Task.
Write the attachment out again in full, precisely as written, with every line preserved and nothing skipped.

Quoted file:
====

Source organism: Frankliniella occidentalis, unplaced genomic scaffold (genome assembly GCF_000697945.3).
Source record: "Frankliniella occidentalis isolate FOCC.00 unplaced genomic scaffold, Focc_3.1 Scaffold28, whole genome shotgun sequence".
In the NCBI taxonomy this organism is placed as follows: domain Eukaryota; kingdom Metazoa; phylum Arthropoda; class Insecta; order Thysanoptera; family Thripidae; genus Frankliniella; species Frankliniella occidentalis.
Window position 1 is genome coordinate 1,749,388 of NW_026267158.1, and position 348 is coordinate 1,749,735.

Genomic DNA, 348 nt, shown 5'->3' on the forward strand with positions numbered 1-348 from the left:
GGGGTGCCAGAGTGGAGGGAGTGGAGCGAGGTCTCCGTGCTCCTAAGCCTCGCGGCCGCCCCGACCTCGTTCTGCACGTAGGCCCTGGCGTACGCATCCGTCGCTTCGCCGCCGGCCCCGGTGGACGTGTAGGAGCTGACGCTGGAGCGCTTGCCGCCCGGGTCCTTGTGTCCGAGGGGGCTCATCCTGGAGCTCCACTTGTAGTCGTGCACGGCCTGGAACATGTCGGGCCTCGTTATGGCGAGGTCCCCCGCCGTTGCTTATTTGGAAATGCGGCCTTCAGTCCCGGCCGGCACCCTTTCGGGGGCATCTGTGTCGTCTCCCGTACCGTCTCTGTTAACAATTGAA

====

Source organism: Frankliniella occidentalis, unplaced genomic scaffold (genome assembly GCF_000697945.3).
Source record: "Frankliniella occidentalis isolate FOCC.00 unplaced genomic scaffold, Focc_3.1 Scaffold28, whole genome shotgun sequence".
In the NCBI taxonomy this organism is placed as follows: domain Eukaryota; kingdom Metazoa; phylum Arthropoda; class Insecta; order Thysanoptera; family Thripidae; genus Frankliniella; species Frankliniella occidentalis.
Window position 1 is genome coordinate 1,749,388 of NW_026267158.1, and position 348 is coordinate 1,749,735.

Genomic DNA, 348 nt, shown 5'->3' on the forward strand with positions numbered 1-348 from the left:
GGGGTGCCAGAGTGGAGGGAGTGGAGCGAGGTCTCCGTGCTCCTAAGCCTCGCGGCCGCCCCGACCTCGTTCTGCACGTAGGCCCTGGCGTACGCATCCGTCGCTTCGCCGCCGGCCCCGGTGGACGTGTAGGAGCTGACGCTGGAGCGCTTGCCGCCCGGGTCCTTGTGTCCGAGGGGGCTCATCCTGGAGCTCCACTTGTAGTCGTGCACGGCCTGGAACATGTCGGGCCTCGTTATGGCGAGGTCCCCCGCCGTTGCTTATTTGGAAATGCGGCCTTCAGTCCCGGCCGGCACCCTTTCGGGGGCATCTGTGTCGTCTCCCGTACCGTCTCTGTTAACAATTGAA